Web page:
As for the suggestions they made... While green ideas can be found everywhere, if you look (for instance:, the question is, what does it take to make someone take action? Were you inspired to walk around your house after the show, turning off unnecessary lights? Or did the way they presented valid suggestions with the ludicrous (composting your own feces) somehow cancel one another out, leaving you indifferent?

-- Posted by: Chad at November 9, 2007 5:11 PM

I loved the episode. I think 30 Rock was the only comedy on thursday night that managed to successfully incorporate this 'green theme' that nbc is trying to force down viewers' throats.

It was incredibly satisfying to see them take so many subversive shots at corporations and their environmental hypocrisy. Also, the herd mentality that they poked fun at in the B-story with Jenna trying to pick up what was 'cool' from Ceri (Barefeet?) was quite dead-on pathetic.

The writing for this season may not be as tight as last season but the razor-sharp wit is still there, which no other show on television right now can rival. Also, where else can you get jokes about Texas Instruments and Colonial Williamsburg in the space of 10 minutes?

-- Posted by: Sherri at November 9, 2007 5:37 PM

I was apathetic, at best, about this episode. It was all over the place and clearly done at the request of NBC/Universal to tie in with their "Green Is Universal" campaign. At least they tried to tie an ep around it instead of having Hiro and Claire get excited about Nissan cars as they do in Heroes.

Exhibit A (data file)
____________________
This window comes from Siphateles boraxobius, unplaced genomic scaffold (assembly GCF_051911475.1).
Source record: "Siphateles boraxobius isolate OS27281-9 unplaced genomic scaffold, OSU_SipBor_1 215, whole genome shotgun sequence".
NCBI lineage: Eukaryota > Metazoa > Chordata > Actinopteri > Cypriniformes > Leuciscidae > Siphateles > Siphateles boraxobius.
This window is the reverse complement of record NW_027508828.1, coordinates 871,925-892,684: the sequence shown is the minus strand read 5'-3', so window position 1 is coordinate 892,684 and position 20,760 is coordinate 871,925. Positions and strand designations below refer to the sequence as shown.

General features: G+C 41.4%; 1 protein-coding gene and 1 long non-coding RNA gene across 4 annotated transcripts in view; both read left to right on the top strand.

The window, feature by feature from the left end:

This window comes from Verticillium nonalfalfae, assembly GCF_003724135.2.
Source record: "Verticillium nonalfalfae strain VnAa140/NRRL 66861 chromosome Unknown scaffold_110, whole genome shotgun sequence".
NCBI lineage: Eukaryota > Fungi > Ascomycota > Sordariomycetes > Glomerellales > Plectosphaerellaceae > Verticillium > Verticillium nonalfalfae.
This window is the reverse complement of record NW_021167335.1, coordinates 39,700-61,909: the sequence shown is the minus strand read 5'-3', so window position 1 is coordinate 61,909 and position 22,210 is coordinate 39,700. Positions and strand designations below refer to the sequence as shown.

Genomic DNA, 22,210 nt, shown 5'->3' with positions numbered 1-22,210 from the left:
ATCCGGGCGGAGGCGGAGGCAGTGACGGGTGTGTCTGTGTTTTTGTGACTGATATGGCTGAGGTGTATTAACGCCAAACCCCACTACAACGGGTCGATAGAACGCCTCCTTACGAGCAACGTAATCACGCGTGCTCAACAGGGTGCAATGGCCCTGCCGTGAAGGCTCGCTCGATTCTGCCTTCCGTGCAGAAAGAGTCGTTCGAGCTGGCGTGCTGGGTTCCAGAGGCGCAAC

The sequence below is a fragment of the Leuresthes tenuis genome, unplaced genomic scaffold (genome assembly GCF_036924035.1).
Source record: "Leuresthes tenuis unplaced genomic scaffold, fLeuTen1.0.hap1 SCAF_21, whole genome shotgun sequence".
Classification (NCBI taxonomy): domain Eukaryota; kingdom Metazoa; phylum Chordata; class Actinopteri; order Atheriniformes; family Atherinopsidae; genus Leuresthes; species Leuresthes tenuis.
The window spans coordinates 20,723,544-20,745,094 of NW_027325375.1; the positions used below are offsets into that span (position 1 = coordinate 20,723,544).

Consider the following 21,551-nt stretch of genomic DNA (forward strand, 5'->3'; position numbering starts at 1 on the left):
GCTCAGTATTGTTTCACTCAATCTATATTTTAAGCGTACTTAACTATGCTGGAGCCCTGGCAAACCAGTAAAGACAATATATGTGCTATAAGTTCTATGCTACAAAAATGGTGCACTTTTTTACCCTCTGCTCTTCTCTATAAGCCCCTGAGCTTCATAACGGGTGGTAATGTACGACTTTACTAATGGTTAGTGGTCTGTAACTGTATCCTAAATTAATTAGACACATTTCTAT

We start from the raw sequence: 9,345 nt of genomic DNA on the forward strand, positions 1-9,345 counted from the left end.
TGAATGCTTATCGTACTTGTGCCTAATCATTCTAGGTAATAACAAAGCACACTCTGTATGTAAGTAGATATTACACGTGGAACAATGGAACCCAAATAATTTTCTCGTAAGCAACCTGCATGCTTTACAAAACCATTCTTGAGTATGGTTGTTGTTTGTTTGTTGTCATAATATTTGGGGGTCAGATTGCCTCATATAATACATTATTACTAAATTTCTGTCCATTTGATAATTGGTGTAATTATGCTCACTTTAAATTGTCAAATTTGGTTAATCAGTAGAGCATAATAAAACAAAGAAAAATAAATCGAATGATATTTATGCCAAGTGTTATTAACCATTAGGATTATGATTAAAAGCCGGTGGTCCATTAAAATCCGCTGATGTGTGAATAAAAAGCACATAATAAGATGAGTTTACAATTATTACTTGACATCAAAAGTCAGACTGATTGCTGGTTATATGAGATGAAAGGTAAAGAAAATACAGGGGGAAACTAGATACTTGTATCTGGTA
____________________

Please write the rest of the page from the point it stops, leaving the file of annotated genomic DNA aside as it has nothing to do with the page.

My favorite eps are the ones with Will Arnett in it - they have the best lines and are hysterical! ("I blow particles of guys like you in my wind.")

-- Posted by: Connie at November 10, 2007 3:31 AM

Gute Arbeit hier! Gute Inhalte.

-- Posted by: fussball at March 11, 2009 11:12 AM

Well done! I learned some interesting things for me)

-- Posted by: Caleb at January 28, 2013 7:20 PM

Got something to say? Post a comment:

Subscribe to this post's comments feed Subscribe to this post's comments feed   (What's this?)

More Recent Stories:
30 Rock Gets 16 Emmy Nominations
30 Rock: I Do Do Review
30 Rock: Emanuelle Goes To Dinosaur Land Review
It's Mother's Day at 30 Rock
Alec Baldwin to Host SNL - Again
30 Rock's Jenna Finally Gets to Love Herself
A Party is in Trouble and only 30 Rock's Tracy Can Save It
30 Rock's Jack Donaghy Has a Decision to Make
Tina Fey & Steve Carell Do "Date Night" - Review
30 Rock's Tracy Morgan Makes His Oprah Show Debut